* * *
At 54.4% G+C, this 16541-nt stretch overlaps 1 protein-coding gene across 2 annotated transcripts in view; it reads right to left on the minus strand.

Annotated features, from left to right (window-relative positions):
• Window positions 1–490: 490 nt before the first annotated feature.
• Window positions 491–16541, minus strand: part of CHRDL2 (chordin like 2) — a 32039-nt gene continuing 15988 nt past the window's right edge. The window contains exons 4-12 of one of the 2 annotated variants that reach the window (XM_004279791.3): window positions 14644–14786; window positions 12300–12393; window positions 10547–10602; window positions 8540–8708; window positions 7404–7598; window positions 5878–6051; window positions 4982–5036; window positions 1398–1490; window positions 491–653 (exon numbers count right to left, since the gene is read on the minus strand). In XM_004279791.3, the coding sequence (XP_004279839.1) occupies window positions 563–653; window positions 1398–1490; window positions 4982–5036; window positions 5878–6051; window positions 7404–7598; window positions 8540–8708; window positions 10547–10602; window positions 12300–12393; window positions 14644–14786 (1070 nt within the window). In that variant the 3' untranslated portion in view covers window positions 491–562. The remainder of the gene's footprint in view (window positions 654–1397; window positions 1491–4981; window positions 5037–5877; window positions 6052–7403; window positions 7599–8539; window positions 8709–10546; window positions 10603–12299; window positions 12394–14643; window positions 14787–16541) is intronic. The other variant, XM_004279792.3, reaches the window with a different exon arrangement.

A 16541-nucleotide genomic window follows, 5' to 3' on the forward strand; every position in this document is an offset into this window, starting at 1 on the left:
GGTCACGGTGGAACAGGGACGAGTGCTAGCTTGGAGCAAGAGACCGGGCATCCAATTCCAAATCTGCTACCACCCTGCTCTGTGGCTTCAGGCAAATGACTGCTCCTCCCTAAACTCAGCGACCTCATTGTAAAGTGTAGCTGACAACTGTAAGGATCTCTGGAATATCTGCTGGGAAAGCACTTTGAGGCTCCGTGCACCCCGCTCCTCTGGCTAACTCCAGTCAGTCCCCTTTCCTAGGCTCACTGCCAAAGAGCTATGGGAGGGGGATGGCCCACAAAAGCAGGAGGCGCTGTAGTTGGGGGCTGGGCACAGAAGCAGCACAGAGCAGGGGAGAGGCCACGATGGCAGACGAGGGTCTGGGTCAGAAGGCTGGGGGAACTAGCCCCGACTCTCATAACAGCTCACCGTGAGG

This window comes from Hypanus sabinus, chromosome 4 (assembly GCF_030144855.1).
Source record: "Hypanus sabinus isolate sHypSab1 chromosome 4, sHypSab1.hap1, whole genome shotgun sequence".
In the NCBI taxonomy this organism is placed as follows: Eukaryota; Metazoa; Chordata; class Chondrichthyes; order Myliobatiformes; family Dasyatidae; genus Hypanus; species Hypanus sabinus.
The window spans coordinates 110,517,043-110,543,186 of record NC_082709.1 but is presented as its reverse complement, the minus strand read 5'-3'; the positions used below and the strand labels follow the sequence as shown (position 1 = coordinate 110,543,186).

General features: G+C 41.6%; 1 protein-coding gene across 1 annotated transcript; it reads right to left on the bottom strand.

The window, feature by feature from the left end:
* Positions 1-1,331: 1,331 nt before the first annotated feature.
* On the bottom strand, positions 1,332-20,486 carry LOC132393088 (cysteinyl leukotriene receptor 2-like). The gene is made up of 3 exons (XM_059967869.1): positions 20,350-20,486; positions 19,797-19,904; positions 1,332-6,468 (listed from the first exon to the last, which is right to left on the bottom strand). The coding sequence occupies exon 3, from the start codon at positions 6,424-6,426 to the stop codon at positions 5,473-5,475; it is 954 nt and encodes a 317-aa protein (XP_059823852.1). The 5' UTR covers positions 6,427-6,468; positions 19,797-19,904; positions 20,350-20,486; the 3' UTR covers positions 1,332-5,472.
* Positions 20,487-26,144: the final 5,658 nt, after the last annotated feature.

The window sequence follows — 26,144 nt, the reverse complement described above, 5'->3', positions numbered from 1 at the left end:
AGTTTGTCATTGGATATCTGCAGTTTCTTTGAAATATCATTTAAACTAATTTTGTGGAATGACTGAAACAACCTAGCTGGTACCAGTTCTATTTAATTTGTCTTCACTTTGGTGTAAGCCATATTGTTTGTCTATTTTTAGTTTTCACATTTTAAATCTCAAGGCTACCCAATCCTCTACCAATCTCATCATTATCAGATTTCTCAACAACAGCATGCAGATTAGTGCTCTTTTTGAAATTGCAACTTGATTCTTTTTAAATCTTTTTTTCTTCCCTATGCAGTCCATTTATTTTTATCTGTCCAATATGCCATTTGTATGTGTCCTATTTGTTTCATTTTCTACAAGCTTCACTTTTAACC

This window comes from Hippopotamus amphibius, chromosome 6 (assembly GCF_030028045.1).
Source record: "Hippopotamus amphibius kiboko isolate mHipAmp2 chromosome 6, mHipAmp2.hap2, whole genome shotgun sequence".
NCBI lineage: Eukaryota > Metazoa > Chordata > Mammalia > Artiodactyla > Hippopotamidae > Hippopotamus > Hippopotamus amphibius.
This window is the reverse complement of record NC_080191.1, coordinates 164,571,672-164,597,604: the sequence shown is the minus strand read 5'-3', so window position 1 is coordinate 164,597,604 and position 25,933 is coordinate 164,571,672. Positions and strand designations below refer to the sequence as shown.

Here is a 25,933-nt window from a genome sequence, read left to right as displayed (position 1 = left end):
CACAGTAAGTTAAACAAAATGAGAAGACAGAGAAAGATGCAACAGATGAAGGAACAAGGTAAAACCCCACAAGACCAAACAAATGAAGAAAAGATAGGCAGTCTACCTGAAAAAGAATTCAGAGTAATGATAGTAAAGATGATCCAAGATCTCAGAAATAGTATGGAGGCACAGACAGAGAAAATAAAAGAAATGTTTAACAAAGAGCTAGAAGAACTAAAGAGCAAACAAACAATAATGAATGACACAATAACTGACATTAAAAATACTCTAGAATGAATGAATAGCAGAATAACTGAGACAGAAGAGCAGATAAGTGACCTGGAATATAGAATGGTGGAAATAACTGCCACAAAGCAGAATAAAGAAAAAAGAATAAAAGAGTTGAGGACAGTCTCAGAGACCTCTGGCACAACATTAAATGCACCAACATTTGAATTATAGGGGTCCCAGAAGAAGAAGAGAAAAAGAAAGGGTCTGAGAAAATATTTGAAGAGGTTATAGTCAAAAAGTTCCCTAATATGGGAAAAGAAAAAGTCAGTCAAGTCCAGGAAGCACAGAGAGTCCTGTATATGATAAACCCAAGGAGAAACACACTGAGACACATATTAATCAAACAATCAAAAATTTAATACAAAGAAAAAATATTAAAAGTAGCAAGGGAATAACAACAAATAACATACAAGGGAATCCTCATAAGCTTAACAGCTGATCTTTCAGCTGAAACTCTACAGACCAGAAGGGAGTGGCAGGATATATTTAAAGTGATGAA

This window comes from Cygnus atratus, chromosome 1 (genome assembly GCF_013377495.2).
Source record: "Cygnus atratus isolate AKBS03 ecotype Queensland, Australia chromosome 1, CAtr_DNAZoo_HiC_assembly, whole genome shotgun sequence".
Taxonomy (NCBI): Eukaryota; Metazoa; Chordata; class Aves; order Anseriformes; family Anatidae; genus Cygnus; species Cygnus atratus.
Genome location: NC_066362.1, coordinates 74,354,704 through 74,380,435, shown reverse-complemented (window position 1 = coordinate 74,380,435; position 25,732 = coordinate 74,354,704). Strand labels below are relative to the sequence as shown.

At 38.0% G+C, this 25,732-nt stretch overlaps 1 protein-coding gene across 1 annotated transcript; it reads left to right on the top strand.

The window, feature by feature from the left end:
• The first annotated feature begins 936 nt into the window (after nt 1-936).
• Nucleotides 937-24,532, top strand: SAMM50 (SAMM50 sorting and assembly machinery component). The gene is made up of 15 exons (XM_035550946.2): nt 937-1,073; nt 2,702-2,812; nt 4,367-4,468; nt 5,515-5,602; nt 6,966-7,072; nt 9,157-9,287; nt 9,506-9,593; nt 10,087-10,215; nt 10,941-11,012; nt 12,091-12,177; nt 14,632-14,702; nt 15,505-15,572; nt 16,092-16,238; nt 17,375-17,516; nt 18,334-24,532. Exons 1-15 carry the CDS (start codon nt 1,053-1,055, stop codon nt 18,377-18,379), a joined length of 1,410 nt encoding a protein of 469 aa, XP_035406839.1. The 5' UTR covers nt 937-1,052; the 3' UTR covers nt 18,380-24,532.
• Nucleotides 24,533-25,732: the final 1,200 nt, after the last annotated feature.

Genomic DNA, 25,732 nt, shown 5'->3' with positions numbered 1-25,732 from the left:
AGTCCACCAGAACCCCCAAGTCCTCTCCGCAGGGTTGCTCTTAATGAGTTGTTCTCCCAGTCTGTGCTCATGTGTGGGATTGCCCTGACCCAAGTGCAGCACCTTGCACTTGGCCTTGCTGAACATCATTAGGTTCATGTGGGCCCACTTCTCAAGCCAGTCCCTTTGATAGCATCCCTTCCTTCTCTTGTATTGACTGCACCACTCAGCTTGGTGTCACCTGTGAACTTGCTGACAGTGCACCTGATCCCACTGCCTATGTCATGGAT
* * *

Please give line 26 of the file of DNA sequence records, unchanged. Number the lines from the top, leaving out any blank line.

Taxonomy (NCBI): Eukaryota; Metazoa; Chordata; class Aves; order Anseriformes; family Anatidae; genus Cygnus; species Cygnus atratus.